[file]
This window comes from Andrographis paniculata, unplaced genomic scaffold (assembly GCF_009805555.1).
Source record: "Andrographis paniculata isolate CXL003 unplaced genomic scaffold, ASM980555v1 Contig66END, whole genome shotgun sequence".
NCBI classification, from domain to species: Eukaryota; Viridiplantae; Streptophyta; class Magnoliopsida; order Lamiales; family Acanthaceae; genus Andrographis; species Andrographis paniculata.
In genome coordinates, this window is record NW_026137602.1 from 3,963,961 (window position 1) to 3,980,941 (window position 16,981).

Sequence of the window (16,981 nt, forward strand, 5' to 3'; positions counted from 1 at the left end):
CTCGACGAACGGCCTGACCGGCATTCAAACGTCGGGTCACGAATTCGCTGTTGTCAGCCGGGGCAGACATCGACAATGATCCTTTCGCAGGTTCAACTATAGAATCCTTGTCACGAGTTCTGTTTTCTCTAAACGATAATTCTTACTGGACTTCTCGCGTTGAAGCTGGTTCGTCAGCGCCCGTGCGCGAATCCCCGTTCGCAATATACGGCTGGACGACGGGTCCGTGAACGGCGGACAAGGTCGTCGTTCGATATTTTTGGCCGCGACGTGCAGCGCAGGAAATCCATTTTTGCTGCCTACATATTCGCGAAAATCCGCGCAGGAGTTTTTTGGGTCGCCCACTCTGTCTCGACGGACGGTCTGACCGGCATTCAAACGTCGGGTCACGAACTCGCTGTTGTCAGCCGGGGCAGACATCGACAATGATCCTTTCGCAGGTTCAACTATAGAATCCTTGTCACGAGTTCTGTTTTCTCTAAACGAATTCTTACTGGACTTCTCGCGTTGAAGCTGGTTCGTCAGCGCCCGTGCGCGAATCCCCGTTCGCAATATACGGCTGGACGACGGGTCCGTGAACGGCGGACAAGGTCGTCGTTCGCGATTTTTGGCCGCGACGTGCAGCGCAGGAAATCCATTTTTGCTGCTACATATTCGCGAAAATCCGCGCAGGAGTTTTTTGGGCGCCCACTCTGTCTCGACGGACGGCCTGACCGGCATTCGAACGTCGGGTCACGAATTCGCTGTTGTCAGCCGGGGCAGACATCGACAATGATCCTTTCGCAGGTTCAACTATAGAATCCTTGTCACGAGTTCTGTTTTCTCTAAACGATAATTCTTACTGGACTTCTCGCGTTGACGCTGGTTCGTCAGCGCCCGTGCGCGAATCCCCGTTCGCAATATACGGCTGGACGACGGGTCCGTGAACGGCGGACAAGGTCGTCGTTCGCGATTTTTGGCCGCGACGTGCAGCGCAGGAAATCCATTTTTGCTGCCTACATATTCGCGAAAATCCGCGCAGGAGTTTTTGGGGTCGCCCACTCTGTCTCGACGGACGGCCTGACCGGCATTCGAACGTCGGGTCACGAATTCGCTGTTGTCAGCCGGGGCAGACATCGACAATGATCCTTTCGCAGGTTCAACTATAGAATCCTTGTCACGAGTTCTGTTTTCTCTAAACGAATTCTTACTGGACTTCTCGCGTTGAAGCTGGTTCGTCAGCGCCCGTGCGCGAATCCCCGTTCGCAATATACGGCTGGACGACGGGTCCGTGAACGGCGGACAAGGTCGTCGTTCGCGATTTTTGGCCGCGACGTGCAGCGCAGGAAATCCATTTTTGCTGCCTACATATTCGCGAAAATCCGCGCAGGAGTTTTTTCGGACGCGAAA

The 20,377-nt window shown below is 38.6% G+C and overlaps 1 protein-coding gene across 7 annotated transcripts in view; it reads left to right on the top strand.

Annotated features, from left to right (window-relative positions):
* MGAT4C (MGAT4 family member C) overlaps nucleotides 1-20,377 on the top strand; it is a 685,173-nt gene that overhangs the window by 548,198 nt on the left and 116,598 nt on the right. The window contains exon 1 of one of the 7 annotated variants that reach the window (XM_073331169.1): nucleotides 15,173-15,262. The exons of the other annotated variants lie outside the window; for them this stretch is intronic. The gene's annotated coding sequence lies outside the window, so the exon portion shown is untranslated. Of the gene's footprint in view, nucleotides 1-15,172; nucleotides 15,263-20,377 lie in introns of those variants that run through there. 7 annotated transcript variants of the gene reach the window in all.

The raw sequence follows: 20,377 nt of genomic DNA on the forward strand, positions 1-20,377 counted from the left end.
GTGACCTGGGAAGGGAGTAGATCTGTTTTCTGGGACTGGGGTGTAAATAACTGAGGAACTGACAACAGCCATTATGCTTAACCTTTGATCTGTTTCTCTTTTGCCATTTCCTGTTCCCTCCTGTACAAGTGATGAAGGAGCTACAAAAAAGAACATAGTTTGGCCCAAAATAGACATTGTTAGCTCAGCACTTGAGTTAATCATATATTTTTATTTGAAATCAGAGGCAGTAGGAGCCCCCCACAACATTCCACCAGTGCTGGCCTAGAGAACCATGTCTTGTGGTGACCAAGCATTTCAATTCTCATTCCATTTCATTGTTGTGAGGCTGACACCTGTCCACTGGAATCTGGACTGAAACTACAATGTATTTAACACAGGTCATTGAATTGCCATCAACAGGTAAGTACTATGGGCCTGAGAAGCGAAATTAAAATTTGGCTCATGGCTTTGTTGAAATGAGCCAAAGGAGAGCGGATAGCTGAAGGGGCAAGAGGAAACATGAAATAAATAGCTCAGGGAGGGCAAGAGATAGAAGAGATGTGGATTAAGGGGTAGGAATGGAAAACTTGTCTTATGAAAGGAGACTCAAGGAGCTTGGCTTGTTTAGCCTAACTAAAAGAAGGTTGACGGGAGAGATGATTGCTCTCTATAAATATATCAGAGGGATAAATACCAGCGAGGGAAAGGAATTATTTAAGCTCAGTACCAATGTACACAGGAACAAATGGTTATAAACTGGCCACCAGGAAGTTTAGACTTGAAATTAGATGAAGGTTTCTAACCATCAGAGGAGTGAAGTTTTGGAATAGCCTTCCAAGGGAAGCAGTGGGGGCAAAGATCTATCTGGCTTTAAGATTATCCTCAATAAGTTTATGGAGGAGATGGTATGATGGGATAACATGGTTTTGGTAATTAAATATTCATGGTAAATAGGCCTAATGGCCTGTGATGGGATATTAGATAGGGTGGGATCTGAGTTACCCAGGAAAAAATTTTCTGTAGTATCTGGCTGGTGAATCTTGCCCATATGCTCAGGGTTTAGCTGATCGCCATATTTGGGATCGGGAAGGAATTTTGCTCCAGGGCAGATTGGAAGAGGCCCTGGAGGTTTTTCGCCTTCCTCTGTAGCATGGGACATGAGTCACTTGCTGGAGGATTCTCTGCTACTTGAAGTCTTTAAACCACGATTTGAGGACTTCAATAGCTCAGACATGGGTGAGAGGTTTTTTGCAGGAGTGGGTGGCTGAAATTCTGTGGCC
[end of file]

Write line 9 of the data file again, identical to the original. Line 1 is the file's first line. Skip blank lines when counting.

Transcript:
* MGAT4C (MGAT4 family member C) overlaps nucleotides 1-20,377 on the top strand; it is a 685,173-nt gene that overhangs the window by 548,198 nt on the left and 116,598 nt on the right. The window contains exon 1 of one of the 7 annotated variants that reach the window (XM_073331169.1): nucleotides 15,173-15,262. The exons of the other annotated variants lie outside the window; for them this stretch is intronic. The gene's annotated coding sequence lies outside the window, so the exon portion shown is untranslated. Of the gene's footprint in view, nucleotides 1-15,172; nucleotides 15,263-20,377 lie in introns of those variants that run through there. 7 annotated transcript variants of the gene reach the window in all.